But the FISC judge was appalled, and watchdog groups have not been reassured by improvements made since the problem was first identified (as early as 2013). In April 2017, NSA decided to suspend a particular type of data retrieval (the so-called “about” data queries of “upstream” data collected under FISA Section 702), which was especially likely to produce violations. Notably, the type of data retrieval in question was directly relevant to unmasking Trump associates in 2015-2016. The judge, commenting here on the previously undisclosed frequency of those data queries, was referring in part to that time period.
“Since 2011, NSA’s minimization procedures have prohibited use of U.S.-person identifiers to query the results of upstream Internet collections under Section 702,” the unsealed court ruling declared. “The Oct. 26, 2016 notice informed the court that NSA analysts had been conducting such queries in violation of that prohibition, with much greater frequency than had been previously disclosed to the Court.”
Closing down the whole category of these queries is a positive step. But the overall level of estimative uncertainty in the ODNI transparency report from April 2017 shows that there remain reasons for concern.
The numbers themselves should concern us. Without better accountability for the whole process, the American people understandably won’t want to take it on faith that the intel agencies – wherever their users have their desks, including on the ODNI and NSC staffs – have had nothing but properly-scoped, legal searches of the NSA database going on.
Bottom line: at this point in 2017, the ability to accurately alert on, audit, and forensically interpret database searches that result in the targeted unmasking of U.S. person data is not necessarily an established, foolproof expertise.
Couple that with the problems of linking system-user activity to individual human beings, and determining what was done with the data after it was retrieved (a key to whether the unmasking was proper or not), and you have a much more challenging problem-set than many commentators imagine. It’s not surprising that, even four months after the revelation about unmaskings by Obama officials, we still don’t have a clear, incontrovertible accounting of who did what.
The big picture
Some uses of U.S. person data may be perfectly legal, even if we don’t like them. This point has been made a number of times already. But what is elided in that point is the gap between legality and propriety. The latter is a question for politics. The people get to decide when what may be legal is nevertheless unacceptable.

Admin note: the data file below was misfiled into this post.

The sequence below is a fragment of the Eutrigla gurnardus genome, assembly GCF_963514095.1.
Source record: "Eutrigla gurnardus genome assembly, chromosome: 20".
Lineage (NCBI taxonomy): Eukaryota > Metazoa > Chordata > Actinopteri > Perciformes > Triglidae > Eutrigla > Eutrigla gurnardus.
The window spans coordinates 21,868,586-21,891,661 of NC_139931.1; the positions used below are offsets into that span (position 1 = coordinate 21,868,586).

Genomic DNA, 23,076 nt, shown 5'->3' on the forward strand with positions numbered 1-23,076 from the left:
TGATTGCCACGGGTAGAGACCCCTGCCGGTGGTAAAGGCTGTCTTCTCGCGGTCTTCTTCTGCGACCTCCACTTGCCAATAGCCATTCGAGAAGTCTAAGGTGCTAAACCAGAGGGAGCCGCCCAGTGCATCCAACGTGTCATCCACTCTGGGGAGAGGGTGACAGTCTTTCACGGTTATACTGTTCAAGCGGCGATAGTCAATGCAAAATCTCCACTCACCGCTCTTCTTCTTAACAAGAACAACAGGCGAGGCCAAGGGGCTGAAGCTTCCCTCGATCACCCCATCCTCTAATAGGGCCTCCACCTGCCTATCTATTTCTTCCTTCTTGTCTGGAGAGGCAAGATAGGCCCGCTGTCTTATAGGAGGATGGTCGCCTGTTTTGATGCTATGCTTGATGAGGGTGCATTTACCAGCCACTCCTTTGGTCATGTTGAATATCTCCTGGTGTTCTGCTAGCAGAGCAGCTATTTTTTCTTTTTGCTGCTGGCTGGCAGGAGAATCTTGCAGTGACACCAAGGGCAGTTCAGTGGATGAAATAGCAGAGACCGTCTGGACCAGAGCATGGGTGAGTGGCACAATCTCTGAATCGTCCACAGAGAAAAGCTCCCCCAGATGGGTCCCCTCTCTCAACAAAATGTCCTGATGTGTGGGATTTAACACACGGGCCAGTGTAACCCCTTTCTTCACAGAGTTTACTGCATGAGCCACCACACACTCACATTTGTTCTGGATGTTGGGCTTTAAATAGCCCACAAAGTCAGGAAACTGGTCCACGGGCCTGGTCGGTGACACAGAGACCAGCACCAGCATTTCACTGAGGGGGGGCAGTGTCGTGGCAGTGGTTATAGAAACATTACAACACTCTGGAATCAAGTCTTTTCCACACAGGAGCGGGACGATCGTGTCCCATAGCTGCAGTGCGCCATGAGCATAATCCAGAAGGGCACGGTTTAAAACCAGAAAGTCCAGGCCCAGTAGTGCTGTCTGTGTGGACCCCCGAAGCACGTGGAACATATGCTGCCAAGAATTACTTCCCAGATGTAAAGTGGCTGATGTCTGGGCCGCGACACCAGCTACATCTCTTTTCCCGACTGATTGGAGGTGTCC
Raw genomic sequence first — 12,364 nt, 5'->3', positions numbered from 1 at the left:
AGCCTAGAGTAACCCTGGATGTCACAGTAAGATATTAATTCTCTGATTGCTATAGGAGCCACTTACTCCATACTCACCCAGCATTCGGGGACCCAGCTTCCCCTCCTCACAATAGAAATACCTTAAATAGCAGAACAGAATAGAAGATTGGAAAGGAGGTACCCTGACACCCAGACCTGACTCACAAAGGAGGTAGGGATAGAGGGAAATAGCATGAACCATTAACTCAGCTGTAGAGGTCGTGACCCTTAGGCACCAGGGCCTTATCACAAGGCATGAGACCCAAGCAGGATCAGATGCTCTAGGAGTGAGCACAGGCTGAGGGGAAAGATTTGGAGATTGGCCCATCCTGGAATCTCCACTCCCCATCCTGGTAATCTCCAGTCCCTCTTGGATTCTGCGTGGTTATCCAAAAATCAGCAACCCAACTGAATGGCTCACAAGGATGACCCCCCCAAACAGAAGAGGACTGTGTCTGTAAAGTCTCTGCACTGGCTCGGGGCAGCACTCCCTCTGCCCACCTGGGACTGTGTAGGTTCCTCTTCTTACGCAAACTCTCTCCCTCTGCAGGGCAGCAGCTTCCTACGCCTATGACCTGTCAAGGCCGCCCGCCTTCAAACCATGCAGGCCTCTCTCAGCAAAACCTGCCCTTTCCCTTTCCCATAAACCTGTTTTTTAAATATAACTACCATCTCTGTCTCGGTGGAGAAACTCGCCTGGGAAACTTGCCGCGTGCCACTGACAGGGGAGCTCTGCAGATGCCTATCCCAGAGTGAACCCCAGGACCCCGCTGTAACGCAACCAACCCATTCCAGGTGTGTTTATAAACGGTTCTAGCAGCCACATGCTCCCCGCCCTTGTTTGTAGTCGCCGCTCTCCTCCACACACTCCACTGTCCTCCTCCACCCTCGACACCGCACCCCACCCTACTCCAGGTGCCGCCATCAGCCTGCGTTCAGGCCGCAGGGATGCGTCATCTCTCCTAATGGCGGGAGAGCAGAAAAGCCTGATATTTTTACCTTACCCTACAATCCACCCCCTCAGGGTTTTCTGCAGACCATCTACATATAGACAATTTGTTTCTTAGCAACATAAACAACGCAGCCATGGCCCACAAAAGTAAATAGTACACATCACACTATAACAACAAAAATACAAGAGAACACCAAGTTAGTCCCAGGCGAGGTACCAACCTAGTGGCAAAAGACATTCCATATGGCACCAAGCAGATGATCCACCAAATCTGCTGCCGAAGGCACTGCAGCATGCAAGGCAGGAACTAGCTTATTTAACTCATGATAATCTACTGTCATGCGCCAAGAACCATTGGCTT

So, as Andrew McCarthy points out, the unmasking probe is not a law enforcement investigation. That is not its essential nature. It may or may not have involved crimes under the U.S. Code.
But it may still have involved actions by Obama officials that the people consider egregiously improper. The remedy may be legislative rather than judicial.
With the unmasking of U.S. person data by Obama officials, there are probably valid reasons why we don’t even know the extent of it yet. Moreover, the standard methods of prosecutorial investigation do not necessarily apply. For example, there may be deductive certainty from IT evidence that specific officials were involved. But if they can’t be charged with crimes, there’s no way to compel testimony from them, and figure out the whole enterprise by getting them to explain their motives or implicate others.
There is also the “extreme care” factor we must assume to be in play. The searchers for the truth don’t want to improperly accuse intel system users whose actions are being interpreted through a set of deductive filters.
We got lucky with the initial clue on Susan Rice – which also implicated John Brennan (as a recipient of the collated information Rice ordered up). That one was based on procedural evidence.
But the time it took to identify Samantha Power, and now Ben Rhodes, as persons of interest tells me that the probe is, in fact, being done through IT forensics – a tool-set we know is available, but one we have reason to believe is imperfect.
At this point, collating publicly available information about auditing our intelligence systems poses no danger to the House probe. The system logs needed for this approach have presumably been secured against tampering by now.
But if I were on the House Intelligence Committee or in the Trump White House, I don’t think I’d be ready to go definitively public with whatever findings there are. Not yet.
Cross-posted with Liberty Unyielding